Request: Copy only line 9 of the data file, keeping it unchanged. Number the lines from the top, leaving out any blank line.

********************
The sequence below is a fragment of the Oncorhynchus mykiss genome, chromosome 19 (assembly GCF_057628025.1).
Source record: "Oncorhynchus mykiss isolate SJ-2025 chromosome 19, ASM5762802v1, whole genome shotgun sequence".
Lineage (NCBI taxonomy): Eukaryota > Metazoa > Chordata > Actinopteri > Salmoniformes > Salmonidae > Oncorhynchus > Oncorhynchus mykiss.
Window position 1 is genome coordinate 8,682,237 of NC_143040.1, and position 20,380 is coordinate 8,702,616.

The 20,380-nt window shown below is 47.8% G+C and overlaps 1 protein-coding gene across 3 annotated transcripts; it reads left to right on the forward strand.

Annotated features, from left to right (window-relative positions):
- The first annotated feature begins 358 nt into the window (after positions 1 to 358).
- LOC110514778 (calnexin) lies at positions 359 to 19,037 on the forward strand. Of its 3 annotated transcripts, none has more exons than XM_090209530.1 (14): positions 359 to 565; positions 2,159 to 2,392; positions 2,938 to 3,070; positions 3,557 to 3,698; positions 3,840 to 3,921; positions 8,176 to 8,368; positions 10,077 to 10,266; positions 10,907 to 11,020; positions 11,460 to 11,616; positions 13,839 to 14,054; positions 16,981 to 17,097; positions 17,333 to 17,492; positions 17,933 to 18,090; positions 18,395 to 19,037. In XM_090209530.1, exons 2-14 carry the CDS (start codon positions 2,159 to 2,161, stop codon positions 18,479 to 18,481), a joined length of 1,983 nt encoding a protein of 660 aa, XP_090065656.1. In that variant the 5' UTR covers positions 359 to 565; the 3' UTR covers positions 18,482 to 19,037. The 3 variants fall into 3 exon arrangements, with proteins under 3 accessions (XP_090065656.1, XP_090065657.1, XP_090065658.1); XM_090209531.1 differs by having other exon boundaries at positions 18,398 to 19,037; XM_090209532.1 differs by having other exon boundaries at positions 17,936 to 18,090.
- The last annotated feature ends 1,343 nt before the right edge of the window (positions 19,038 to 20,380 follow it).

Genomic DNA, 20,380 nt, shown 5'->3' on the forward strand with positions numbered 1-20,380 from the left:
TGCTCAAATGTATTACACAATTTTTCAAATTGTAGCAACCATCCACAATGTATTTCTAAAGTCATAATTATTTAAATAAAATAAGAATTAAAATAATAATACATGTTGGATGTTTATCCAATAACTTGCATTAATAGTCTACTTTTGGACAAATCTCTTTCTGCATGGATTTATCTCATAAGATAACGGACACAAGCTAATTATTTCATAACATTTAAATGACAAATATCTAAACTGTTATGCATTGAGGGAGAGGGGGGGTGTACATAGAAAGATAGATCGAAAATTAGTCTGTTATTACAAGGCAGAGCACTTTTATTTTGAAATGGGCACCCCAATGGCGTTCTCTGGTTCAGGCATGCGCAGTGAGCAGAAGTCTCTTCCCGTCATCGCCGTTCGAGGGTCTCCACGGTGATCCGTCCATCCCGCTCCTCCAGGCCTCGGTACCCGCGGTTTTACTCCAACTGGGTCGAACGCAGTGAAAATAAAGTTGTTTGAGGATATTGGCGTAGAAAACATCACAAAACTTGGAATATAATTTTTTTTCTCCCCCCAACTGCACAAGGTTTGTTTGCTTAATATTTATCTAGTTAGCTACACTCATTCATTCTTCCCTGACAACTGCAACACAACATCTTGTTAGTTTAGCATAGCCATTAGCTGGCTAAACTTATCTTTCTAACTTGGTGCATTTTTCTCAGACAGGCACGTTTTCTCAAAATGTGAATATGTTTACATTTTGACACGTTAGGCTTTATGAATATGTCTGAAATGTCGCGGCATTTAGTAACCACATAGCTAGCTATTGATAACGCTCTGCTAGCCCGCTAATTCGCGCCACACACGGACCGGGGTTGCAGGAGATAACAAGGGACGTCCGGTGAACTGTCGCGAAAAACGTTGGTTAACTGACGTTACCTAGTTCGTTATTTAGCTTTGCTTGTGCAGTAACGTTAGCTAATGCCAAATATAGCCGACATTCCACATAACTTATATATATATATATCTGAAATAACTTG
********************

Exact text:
- The last annotated feature ends 1,343 nt before the right edge of the window (positions 19,038 to 20,380 follow it).